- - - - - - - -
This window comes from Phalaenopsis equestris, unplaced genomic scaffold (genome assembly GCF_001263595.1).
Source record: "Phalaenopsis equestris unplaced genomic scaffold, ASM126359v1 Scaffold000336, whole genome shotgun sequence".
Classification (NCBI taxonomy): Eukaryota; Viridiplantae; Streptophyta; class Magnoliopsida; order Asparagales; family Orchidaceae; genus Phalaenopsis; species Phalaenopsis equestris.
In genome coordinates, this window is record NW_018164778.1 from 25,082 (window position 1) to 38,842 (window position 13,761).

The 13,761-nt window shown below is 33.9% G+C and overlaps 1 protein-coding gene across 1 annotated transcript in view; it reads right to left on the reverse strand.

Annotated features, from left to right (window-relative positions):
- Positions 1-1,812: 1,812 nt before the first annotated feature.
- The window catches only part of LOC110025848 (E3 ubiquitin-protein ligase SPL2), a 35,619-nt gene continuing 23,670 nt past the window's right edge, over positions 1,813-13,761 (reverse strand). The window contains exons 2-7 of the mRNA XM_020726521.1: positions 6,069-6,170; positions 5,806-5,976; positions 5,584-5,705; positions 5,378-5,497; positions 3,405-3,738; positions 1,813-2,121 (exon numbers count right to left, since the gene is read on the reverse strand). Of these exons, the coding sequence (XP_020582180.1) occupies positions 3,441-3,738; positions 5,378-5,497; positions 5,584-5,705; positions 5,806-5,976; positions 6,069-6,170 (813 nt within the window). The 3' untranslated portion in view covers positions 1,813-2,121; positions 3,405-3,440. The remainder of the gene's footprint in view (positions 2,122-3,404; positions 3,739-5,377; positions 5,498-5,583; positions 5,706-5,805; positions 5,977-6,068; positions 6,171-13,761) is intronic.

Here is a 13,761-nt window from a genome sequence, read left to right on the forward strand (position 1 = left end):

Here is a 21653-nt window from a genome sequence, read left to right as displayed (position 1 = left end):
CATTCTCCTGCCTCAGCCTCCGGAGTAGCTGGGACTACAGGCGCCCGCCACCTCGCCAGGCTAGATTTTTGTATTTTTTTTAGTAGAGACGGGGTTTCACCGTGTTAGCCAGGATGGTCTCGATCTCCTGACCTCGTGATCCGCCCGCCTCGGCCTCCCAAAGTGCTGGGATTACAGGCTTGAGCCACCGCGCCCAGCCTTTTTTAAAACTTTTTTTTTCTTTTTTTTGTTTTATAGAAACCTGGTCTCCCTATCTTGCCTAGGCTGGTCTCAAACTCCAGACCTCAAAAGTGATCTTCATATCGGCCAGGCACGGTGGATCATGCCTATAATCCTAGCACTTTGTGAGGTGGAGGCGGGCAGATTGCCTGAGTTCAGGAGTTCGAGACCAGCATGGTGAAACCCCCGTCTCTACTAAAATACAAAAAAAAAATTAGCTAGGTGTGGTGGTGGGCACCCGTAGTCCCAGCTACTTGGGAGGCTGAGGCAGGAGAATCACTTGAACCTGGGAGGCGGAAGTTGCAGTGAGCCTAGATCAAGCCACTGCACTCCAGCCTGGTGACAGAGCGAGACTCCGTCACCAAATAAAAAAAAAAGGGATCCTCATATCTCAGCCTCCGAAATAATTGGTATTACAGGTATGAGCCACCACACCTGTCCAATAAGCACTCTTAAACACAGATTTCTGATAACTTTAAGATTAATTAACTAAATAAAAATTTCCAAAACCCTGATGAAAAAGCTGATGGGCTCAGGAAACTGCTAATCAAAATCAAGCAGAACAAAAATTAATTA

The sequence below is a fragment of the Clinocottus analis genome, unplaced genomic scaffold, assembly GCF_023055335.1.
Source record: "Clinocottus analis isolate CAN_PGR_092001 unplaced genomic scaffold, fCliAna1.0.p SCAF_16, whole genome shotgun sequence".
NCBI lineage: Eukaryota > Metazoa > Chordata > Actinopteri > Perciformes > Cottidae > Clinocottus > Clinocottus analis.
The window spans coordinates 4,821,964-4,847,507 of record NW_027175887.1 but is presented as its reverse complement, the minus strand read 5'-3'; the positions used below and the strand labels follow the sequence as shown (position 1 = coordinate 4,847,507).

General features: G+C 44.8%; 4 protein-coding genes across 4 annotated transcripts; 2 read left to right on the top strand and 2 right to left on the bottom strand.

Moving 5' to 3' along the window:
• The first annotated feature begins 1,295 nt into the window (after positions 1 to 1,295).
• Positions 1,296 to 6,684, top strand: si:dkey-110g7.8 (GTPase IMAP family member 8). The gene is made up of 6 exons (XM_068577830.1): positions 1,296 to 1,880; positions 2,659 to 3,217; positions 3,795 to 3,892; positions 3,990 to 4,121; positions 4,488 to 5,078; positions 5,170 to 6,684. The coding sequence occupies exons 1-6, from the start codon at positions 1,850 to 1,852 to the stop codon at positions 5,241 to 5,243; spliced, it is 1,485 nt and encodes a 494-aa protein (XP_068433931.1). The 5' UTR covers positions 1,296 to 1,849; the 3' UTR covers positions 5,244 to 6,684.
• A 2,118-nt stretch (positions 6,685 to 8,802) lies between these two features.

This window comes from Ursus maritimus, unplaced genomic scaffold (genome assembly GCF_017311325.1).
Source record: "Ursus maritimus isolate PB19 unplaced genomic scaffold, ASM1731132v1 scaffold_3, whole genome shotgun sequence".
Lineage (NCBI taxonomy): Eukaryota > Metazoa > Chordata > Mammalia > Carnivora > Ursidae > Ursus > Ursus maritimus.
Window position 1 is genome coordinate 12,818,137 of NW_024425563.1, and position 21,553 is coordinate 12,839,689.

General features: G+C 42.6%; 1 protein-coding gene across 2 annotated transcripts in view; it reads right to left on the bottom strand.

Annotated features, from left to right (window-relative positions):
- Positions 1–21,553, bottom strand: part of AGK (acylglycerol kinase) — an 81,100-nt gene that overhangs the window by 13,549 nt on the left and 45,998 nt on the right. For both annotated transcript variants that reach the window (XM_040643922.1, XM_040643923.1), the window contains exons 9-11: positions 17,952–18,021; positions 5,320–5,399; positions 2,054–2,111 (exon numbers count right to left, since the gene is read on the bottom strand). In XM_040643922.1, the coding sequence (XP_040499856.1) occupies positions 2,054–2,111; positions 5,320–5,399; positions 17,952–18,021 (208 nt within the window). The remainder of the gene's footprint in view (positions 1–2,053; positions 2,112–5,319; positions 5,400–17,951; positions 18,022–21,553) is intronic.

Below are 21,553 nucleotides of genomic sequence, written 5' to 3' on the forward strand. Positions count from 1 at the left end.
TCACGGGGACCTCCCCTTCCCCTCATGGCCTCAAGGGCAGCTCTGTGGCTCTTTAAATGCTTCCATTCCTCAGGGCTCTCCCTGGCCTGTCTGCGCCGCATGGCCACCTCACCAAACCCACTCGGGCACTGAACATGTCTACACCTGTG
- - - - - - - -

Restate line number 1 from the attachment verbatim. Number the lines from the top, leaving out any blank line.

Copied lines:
This window comes from Phalaenopsis equestris, unplaced genomic scaffold (genome assembly GCF_001263595.1).